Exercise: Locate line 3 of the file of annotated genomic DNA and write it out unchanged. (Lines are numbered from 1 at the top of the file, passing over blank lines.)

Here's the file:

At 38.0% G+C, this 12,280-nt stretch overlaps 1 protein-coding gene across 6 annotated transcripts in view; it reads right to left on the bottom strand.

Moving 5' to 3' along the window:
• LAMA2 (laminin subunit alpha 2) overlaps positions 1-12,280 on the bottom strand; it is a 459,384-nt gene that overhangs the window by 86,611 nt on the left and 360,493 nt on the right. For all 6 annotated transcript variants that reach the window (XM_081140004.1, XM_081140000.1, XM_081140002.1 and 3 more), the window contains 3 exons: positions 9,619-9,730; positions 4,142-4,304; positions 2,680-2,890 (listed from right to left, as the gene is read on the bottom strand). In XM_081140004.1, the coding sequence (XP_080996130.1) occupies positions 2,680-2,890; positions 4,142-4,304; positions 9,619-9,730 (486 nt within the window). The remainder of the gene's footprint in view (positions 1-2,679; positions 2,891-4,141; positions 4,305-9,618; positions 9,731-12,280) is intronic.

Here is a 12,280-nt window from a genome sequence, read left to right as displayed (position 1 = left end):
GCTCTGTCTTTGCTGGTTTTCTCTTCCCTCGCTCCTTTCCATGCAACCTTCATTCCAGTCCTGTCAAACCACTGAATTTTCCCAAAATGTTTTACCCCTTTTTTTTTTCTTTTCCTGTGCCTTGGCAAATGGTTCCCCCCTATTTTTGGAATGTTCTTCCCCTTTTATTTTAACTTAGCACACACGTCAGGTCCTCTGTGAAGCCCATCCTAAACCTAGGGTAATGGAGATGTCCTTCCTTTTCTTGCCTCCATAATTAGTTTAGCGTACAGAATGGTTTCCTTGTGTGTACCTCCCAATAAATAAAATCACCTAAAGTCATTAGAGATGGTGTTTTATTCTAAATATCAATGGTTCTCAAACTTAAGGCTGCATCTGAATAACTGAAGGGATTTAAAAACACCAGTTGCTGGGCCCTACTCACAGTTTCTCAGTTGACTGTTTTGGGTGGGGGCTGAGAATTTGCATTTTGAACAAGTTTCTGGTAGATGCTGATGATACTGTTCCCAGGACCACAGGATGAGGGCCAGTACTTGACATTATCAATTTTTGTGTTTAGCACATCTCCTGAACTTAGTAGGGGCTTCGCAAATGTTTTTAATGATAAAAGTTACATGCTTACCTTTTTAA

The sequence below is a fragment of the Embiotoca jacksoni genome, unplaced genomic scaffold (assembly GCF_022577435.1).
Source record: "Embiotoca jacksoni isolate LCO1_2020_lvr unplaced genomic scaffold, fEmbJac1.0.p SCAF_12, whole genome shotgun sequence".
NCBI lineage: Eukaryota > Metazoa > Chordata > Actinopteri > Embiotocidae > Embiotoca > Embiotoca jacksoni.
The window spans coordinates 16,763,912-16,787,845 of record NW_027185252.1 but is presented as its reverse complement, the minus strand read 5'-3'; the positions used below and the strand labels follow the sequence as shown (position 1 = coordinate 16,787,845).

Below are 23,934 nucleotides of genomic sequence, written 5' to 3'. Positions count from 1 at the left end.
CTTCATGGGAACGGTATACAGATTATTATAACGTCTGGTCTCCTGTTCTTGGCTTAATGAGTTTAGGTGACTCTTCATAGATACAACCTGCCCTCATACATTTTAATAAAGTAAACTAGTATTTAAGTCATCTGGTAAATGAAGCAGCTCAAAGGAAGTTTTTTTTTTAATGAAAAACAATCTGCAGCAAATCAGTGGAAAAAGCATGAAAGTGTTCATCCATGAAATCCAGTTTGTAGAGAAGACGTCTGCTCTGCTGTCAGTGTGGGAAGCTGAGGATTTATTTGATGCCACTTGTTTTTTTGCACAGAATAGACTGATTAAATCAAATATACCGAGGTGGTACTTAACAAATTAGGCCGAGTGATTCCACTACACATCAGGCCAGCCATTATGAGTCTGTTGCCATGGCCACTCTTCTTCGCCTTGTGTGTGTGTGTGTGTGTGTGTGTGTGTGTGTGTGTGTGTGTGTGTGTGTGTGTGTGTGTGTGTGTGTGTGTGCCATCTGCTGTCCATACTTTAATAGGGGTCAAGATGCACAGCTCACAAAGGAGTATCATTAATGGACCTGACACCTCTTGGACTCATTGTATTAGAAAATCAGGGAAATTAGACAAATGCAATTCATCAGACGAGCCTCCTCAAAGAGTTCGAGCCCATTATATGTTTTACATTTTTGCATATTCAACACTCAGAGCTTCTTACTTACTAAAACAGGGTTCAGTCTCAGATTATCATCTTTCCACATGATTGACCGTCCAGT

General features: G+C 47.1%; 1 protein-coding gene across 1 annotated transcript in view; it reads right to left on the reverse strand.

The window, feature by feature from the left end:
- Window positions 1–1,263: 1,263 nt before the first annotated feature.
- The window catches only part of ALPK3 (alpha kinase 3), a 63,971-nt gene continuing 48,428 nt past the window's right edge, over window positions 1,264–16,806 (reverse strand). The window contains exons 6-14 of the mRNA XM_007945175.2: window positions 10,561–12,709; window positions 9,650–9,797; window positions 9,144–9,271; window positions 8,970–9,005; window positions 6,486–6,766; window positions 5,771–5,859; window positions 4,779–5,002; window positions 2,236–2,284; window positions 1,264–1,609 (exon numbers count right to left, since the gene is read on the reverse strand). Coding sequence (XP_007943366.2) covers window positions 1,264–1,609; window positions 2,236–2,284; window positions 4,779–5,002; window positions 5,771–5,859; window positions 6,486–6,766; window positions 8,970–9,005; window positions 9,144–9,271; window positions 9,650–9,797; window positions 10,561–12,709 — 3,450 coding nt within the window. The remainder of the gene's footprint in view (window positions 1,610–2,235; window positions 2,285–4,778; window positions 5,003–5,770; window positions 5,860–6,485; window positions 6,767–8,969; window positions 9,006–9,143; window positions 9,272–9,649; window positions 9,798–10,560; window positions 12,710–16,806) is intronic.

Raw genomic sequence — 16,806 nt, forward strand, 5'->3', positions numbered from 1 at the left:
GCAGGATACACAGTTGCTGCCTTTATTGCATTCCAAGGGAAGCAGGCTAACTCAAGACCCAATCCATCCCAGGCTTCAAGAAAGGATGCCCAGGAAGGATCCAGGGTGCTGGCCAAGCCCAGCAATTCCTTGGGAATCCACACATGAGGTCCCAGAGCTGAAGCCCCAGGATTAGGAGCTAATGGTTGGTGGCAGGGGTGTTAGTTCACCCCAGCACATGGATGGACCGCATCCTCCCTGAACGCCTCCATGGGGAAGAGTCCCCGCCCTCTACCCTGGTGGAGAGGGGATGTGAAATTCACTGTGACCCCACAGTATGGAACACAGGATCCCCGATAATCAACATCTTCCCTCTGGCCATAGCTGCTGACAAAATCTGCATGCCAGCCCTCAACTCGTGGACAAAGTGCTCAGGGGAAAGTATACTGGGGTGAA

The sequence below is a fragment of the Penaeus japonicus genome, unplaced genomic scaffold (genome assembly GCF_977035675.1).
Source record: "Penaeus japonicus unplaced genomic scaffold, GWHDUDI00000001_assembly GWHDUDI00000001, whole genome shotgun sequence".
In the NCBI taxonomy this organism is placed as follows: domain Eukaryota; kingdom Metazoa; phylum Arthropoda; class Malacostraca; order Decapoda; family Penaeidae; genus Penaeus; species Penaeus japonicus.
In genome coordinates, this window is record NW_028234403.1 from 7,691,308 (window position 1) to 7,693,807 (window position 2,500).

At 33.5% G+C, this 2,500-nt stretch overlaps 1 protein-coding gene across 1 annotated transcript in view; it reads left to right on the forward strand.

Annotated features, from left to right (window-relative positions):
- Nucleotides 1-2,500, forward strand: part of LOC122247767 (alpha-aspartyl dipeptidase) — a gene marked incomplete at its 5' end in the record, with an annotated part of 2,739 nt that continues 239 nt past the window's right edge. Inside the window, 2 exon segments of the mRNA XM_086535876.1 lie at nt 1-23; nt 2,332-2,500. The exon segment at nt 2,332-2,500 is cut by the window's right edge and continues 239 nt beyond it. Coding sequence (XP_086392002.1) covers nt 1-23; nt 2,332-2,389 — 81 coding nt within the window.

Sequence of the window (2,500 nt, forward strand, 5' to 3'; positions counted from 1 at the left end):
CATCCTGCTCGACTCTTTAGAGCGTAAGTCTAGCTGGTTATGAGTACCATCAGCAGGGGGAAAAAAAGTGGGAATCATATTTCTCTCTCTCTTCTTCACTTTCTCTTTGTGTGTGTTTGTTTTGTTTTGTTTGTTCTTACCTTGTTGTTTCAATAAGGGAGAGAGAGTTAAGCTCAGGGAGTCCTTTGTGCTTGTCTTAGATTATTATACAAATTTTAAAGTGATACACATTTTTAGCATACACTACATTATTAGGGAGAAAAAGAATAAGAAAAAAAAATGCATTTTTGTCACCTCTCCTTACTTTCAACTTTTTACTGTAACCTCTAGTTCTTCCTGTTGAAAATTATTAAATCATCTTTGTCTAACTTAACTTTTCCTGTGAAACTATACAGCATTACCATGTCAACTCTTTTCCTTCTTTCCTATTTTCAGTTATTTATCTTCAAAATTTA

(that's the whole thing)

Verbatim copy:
• LAMA2 (laminin subunit alpha 2) overlaps positions 1-12,280 on the bottom strand; it is a 459,384-nt gene that overhangs the window by 86,611 nt on the left and 360,493 nt on the right. For all 6 annotated transcript variants that reach the window (XM_081140004.1, XM_081140000.1, XM_081140002.1 and 3 more), the window contains 3 exons: positions 9,619-9,730; positions 4,142-4,304; positions 2,680-2,890 (listed from right to left, as the gene is read on the bottom strand). In XM_081140004.1, the coding sequence (XP_080996130.1) occupies positions 2,680-2,890; positions 4,142-4,304; positions 9,619-9,730 (486 nt within the window). The remainder of the gene's footprint in view (positions 1-2,679; positions 2,891-4,141; positions 4,305-9,618; positions 9,731-12,280) is intronic.